Spring Bend: Yesterday and Today

Posted by & filed under Native plants, Newsletter.

By Scott Woodbury

Of all the wildflower forays I go on each year, I look forward to Spring Bend the most. Perhaps it’s spring in the air, but more likely, it’s the remarkable array of spring ephemerals that carpet the Missouri River banks and hallows that cut down from the softly rolling hills. It used to be that those hilltops were some of the richest farmland in Missouri, and before that, they were likely covered in prairie. Now most of it is housing.

Only the moist hallows and floodplains could support lush tree growth, and that is where Spring Bend’s rich diversity of native plants have been thriving ever since Lewis and Clark drew water from the spring below the old log house. (This part of the river used to be called Spring House Bend, hence the current name, Spring Bend.). Now there is a six-lane bridge going in overhead: The Page Avenue extension.

This year we saw more than a few blooming white trillium (Trillium flexipes). The deer must have been busy elsewhere. We also saw huge masses of blooming wild geranium (Geranium maculatum), wild sweet William (Phlox divaricata), green trillium (Trillium viride), purple wake robin (Trillium recurvatum), crested iris (Iris cristata), false rue anemone (Isopyrum biternatum), dutchman’s breeches (Dicentra_cucullaria), common violet (Viola sororia), yellow violet (V. pubescens), dwarf larkspur (Delphinium tricorne), shooting star (Dodecatheon meadia) – which smelled like concord grapes!, yellow pimpernel (Taenidia integerrima), red buckeye (Aesculus pavia), Virginia bluebells (Mertensia virginica), Blue-eyed-Mary (Collinsia verna), and so many more.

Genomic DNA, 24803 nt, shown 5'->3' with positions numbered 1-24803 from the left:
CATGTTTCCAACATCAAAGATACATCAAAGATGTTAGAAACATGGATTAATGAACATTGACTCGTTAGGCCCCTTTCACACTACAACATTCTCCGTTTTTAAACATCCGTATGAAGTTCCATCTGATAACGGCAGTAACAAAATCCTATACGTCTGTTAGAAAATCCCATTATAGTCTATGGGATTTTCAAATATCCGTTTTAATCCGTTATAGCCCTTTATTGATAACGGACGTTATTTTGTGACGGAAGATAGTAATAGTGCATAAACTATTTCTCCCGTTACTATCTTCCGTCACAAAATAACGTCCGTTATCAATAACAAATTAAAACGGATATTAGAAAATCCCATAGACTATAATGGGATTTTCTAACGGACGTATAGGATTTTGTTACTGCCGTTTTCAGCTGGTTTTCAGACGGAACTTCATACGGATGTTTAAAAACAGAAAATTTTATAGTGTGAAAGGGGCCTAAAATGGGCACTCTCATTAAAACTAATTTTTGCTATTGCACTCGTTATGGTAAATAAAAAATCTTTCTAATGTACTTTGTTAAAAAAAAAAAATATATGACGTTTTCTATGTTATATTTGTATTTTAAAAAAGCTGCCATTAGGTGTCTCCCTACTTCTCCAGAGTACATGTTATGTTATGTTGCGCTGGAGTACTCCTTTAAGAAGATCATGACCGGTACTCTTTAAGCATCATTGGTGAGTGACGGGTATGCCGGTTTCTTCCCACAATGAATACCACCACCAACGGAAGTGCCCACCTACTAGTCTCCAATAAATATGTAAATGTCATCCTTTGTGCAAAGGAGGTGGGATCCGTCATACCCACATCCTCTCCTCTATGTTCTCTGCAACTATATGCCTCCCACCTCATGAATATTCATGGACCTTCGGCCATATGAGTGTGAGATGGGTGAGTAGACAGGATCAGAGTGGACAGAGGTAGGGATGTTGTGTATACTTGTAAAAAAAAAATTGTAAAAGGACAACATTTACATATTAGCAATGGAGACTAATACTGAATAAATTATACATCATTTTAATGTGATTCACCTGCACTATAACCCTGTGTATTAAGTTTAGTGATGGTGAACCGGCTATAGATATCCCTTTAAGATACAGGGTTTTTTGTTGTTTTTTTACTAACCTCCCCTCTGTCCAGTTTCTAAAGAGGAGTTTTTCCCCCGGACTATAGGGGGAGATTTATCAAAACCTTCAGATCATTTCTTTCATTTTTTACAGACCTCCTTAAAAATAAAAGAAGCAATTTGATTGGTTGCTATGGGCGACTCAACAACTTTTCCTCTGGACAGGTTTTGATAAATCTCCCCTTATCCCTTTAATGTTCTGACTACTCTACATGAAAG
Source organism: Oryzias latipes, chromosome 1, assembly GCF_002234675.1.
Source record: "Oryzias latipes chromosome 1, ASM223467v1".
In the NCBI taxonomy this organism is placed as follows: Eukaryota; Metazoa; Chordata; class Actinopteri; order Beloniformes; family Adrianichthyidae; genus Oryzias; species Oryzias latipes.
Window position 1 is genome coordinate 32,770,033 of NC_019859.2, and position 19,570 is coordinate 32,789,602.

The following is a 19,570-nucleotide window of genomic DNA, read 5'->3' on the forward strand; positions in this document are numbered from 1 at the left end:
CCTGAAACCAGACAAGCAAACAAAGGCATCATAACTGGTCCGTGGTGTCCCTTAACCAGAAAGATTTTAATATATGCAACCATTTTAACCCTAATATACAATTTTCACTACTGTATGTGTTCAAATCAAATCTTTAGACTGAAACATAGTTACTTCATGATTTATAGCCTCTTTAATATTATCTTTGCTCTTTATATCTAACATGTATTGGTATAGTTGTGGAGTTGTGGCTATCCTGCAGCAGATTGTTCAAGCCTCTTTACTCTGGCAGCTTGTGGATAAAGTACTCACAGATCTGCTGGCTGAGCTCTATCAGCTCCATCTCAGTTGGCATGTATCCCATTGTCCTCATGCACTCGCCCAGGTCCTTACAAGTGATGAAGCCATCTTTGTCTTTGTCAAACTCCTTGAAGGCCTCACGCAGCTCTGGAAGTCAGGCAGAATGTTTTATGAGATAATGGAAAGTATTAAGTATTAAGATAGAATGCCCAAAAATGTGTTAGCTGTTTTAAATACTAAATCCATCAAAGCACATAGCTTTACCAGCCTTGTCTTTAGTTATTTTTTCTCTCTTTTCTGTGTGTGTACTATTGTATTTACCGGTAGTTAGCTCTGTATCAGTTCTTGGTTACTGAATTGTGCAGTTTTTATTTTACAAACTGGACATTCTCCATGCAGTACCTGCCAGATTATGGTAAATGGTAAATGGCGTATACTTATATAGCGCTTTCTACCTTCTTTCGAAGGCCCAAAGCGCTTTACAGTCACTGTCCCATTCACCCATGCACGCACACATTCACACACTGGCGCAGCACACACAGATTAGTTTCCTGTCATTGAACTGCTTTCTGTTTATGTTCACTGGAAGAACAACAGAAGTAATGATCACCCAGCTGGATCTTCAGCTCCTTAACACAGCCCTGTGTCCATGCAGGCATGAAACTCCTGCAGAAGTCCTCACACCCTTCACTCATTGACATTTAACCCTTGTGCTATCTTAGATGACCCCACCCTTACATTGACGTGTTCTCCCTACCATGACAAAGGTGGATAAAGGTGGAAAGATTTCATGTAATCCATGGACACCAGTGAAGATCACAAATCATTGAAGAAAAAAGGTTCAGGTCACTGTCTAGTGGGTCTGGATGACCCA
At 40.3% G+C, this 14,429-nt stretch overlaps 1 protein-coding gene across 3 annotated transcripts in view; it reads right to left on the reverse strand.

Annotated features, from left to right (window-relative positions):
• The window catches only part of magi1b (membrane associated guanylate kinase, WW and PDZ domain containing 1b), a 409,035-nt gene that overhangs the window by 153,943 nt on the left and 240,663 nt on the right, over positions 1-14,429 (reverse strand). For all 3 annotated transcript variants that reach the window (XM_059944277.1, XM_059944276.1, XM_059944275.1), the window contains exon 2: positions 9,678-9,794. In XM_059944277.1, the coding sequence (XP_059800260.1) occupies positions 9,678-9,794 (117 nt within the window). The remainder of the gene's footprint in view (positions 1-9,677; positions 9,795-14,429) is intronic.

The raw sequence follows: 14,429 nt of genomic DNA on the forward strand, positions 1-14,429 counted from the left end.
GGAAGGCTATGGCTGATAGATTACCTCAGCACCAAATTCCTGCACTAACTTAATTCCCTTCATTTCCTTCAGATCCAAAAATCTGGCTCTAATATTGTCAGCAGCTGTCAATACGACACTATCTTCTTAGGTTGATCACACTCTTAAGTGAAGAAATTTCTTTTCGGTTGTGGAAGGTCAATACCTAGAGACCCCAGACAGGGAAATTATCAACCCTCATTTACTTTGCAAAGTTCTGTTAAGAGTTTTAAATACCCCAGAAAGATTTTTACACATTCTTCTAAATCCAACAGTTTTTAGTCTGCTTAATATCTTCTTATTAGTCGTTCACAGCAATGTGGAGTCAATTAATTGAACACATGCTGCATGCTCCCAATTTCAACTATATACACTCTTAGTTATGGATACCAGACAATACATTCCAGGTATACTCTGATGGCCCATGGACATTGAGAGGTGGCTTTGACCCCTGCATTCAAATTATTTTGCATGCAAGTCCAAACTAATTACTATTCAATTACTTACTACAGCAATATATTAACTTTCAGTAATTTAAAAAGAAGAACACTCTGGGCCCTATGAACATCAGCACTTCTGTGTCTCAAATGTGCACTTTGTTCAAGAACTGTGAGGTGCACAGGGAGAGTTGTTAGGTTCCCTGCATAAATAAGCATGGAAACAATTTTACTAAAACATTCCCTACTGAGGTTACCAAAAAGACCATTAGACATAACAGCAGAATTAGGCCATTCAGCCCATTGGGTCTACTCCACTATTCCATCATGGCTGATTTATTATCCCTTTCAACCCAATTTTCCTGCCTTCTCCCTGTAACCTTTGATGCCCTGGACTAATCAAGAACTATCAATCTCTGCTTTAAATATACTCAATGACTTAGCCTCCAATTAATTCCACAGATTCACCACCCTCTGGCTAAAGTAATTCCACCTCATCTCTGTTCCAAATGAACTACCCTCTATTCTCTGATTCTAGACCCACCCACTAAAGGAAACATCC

The old gravel lane coming into the farmstead used to curve through the woods beneath tangles of grapevines and shagbark hickories. Before reaching the old farmhouse, it would bend within view of soybean and hay fields. Now it is a straight shot to the house following all six lanes of what will become Page Avenue, the row of white pines and spruce that will someday screen the view, and the high tension cables of a new Ameren UE power line.

I’m writing this down to preserve my rather brief impression of Spring Bend. Bill and Nancy Knowles have been coming here most of their lives. Nancy’s father built a dog-trot log house in the 30’s on top of the hill overlooking the river. Over the years they have gathered their own impressions and stories, having raised their children there. For decades, invited friends have been coming to see the spring wildflower displays. Wild Ones has been fortunate to be a part of that. Our appreciation goes out to Bill and Nancy, who have been dedicated stewards of the land, both striving to protect the natural diversity and cultural history in an era of fast-track development and short-term gain.

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